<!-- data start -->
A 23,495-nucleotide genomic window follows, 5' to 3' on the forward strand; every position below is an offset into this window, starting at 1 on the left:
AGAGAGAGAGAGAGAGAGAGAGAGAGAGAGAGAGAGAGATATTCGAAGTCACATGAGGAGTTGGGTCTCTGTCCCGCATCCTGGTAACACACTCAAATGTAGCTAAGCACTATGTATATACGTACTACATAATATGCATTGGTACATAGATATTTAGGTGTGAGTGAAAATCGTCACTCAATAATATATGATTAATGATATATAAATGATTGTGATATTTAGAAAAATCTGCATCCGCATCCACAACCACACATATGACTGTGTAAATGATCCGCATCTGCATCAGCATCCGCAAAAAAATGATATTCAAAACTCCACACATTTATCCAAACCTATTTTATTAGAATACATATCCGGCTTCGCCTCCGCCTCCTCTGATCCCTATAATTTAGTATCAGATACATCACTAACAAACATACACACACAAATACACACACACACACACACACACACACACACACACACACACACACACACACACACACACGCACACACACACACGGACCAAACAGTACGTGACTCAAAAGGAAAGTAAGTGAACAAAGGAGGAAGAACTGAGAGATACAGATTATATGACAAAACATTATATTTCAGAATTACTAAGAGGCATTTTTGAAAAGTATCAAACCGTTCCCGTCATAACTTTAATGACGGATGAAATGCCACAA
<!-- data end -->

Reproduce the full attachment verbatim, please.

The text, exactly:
A 23,495-nucleotide genomic window follows, 5' to 3' on the forward strand; every position below is an offset into this window, starting at 1 on the left:
AGAGAGAGAGAGAGAGAGAGAGAGAGAGAGAGAGAGAGATATTCGAAGTCACATGAGGAGTTGGGTCTCTGTCCCGCATCCTGGTAACACACTCAAATGTAGCTAAGCACTATGTATATACGTACTACATAATATGCATTGGTACATAGATATTTAGGTGTGAGTGAAAATCGTCACTCAATAATATATGATTAATGATATATAAATGATTGTGATATTTAGAAAAATCTGCATCCGCATCCACAACCACACATATGACTGTGTAAATGATCCGCATCTGCATCAGCATCCGCAAAAAAATGATATTCAAAACTCCACACATTTATCCAAACCTATTTTATTAGAATACATATCCGGCTTCGCCTCCGCCTCCTCTGATCCCTATAATTTAGTATCAGATACATCACTAACAAACATACACACACAAATACACACACACACACACACACACACACACACACACACACACACACACACACACACACACGCACACACACACACGGACCAAACAGTACGTGACTCAAAAGGAAAGTAAGTGAACAAAGGAGGAAGAACTGAGAGATACAGATTATATGACAAAACATTATATTTCAGAATTACTAAGAGGCATTTTTGAAAAGTATCAAACCGTTCCCGTCATAACTTTAATGACGGATGAAATGCCACAA